We can save the astonishing and transporting beauty of the words for another time. For now, let’s just focus on this: the gifted athlete as a god. Ted Williams was a god! Bob Jones? A god! Jesse Owens? Of course. Not in every aspect of their lives. We don’t have the right to know or judge every aspect of these lives. But they are gods for what they did on their playing fields, in competition.
What’s happening in golf now, right before our eyes, is that the line between sporting competition and everybody-wins entertainment is becoming more and more blurred. Golf on TV can be entertaining, of course. But it is not, to me, an entertainment. LIV Golf can do whatever it wishes, but it strikes me as entertainment. That TGL Tuesday-night golf bit, the same. If that’s your thing, enjoy. Most lives are filled with unrelenting monotony and stress. If these distractions relieve either for you, that has to be a good thing, right? I’d rather go to the movies or read a book, but that’s me. I’m not you.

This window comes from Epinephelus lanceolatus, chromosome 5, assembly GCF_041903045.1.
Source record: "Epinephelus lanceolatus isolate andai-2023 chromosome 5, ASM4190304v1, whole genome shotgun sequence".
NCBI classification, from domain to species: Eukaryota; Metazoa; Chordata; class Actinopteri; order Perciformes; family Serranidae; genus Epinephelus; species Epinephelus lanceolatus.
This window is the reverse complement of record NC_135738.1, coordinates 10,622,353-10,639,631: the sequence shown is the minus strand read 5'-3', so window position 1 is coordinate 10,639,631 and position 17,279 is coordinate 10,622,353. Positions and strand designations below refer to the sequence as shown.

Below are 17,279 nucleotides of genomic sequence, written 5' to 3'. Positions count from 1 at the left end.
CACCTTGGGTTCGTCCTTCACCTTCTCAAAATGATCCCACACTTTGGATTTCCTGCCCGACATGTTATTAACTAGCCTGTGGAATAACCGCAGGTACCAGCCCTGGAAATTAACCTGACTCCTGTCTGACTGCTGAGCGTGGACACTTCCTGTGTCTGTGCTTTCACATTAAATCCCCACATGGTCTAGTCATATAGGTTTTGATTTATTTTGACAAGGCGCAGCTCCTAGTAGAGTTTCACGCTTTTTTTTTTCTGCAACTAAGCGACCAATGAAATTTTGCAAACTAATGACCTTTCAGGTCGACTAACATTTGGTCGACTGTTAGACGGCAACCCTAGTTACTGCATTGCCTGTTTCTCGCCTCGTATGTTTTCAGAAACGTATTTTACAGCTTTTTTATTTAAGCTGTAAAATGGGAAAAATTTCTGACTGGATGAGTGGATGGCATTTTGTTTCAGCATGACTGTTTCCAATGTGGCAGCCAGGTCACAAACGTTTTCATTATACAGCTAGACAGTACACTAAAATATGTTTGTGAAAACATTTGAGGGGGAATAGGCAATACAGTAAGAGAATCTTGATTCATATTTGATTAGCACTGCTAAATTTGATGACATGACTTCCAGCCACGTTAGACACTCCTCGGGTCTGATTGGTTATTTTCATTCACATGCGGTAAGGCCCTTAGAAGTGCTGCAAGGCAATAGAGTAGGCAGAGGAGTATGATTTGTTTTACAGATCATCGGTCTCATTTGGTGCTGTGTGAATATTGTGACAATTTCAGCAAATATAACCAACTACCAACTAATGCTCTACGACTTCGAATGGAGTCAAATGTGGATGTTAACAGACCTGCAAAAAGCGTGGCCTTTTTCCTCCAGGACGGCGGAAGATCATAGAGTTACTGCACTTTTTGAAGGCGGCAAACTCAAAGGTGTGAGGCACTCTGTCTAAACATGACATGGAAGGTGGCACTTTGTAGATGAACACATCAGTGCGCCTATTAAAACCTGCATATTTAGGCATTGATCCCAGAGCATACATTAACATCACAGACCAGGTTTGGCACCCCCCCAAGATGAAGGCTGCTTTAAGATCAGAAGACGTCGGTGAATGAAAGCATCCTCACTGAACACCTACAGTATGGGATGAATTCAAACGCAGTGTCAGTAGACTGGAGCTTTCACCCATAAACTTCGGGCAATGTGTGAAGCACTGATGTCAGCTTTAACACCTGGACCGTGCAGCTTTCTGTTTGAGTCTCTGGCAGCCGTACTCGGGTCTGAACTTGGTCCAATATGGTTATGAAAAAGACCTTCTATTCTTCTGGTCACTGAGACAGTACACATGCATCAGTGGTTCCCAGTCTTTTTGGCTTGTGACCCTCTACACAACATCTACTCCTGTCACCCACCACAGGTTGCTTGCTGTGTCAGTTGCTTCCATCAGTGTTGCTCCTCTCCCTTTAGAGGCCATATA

My esteemed editor and colleague, Mark Godich, will tell me I’m slipping if I make a written reference to Koepka’s play at this year’s Masters and don’t add something like “his so-called second-place finish.” We all know what happened on the 15th hole in the first round. A TV camera caught Koepka’s caddie giving club advice to Gary Woodland’s caddie. That’s how I saw it, and I don’t know how you could see it otherwise: twice, in short succession, the second time with more emotion, he mouthes the word five. You can’t tell if Woodland’s caddie asked for the advice. Yes, it happens all the time. Yes, it’s unlikely that the information had any influence on Woodland’s next shot. But Koepka and Woodland are gods. Gods! They can do things with a golf ball that a thousand people in the world can do, if that. The Masters is not an entertainment, it’s an athletic competition. And that spirit should have guided what happened next.